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LFF 2012: The Hunt | reviews, news & interviews

LFF 2012: The Hunt

LFF 2012: The Hunt

In Thomas Vinterberg’s blistering drama a fog of doubt sweeps through a small town

A 'raw cinematic force': Mads Mikkelsen in 'The Hunt'

Featuring a towering, Cannes-award-winning performance from Mads Mikkelsen, The Hunt (Jagten) is a humane and horrifying story of the power of accusation from Danish director Thomas Vinterberg (Festen).

Mikkelsen plays Lucas, a kindergarten teacher in a Danish village. Though he’s a natural with the kids and is popular and connected locally, he’s a taciturn, somewhat enigmatic figure whose recent divorce has left him alone and missing his son. When his best friend’s tiny daughter Klara (Annika Wedderkopp) develops a crush on him, his rejection of her causes her to blurt out the most damaging of lies - that he has abused her. To add catastrophic insult, the school’s principal Grethe (Susse Wold) mishandles the matter spectacularly, resulting in a presumption of guilt and even the suggestion that other children have been targeted.

The Hunt highlights the vulnerability of those in the teaching profession to such accusations. It’s a prosaic horror story which puts a small community under a stark microscope. This is a modern day witch-hunt, presented as if it could happen anywhere. Vinterberg's film gets plenty of mileage out of the guilelessness of the catalyst Klara – making a focus of her uncomprehending face, and out of Lucas’ dignity in the face of extreme provocation. There’s never any doubt that he is an innocent man; in fact we are shown quite clearly how the idea formed in Klara’s mind. The Hunt’s strength lies in the potency of the injustice, and the raw cinematic force of Mikkelsen.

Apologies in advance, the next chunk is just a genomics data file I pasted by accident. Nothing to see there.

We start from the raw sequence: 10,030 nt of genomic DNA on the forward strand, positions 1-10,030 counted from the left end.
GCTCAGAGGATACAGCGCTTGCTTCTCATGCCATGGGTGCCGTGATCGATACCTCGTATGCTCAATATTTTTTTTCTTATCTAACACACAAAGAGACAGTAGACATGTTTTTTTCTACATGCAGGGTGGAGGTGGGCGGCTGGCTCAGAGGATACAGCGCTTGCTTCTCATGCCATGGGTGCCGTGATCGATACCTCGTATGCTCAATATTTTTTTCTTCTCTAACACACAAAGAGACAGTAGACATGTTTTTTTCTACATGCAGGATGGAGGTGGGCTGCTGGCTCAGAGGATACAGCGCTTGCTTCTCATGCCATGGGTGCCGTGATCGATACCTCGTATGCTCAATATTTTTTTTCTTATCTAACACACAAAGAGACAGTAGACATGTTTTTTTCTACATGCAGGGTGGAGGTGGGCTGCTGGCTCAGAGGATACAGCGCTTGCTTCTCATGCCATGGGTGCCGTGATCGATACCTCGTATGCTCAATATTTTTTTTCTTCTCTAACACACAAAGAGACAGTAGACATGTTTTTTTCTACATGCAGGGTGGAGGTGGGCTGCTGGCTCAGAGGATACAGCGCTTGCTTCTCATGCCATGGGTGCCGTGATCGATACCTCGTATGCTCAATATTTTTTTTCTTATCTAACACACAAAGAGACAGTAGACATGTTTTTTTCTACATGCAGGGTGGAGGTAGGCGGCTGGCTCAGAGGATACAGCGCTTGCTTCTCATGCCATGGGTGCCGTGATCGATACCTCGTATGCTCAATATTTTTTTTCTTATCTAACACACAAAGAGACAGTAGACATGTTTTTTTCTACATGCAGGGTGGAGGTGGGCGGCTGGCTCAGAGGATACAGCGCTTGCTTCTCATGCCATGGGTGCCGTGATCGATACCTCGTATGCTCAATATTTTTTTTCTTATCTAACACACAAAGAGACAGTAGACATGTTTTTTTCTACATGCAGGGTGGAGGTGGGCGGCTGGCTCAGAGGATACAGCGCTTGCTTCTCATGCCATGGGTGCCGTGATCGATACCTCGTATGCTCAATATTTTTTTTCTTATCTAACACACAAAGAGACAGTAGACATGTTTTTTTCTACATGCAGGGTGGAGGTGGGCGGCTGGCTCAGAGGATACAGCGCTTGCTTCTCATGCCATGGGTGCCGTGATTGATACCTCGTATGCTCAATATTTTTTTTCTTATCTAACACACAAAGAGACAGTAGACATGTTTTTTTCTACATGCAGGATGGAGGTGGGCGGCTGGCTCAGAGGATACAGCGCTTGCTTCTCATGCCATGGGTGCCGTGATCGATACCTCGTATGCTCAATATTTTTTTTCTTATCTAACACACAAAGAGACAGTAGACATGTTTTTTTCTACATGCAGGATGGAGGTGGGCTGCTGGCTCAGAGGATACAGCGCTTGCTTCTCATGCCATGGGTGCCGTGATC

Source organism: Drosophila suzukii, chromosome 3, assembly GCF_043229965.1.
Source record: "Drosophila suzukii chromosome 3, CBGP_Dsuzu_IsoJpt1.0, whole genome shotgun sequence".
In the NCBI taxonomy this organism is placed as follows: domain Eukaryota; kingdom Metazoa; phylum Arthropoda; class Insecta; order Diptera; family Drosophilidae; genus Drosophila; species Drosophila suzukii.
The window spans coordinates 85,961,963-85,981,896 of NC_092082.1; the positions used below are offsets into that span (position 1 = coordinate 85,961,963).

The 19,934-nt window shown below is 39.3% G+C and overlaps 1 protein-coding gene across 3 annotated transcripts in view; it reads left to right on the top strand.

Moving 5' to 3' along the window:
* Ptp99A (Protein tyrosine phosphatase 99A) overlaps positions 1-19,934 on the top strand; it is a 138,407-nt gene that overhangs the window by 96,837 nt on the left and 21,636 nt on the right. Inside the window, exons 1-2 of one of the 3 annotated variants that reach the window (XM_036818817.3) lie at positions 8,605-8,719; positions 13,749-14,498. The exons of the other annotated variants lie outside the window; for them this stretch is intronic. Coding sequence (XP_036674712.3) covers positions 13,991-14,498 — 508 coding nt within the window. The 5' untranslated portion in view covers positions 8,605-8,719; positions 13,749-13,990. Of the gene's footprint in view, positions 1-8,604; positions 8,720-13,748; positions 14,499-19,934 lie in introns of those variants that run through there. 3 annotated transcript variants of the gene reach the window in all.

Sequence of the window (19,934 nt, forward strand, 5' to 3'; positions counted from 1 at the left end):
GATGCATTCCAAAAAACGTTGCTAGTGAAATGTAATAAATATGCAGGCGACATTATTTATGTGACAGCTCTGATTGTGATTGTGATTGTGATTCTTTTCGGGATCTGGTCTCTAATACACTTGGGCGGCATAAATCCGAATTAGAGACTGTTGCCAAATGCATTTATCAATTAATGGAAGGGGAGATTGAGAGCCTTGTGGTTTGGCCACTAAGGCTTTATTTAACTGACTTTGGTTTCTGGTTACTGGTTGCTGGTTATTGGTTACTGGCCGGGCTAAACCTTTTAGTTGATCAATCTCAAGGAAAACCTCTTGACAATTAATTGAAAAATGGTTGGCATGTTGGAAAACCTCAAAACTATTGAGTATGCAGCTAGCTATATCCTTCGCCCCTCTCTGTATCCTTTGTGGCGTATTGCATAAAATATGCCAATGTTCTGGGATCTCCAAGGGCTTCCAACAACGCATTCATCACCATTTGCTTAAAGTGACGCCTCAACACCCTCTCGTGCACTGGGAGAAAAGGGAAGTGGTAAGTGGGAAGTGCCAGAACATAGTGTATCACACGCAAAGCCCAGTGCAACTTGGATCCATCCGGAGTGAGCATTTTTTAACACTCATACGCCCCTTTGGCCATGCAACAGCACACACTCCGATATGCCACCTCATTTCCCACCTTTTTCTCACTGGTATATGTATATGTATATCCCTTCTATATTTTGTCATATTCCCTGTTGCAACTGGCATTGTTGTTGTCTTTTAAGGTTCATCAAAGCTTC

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The Hunt’s strength lies in the potency of the injustice


Editor Rating: 
Average: 4 (1 vote)

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I agree, a truly moving film. It's one of those ones that makes you want to scream at the screen! Very compelling. I thought the cinematography was wonderful as well and really added to the mood. My must see film of the year!

The power of accusation and the 'no smoke without fire' way of thinking are put under the microscope in this film in a very moving way. I thought Mikkelsen played the part perfectly. Also the cinematography was outstanding. A truly great film.

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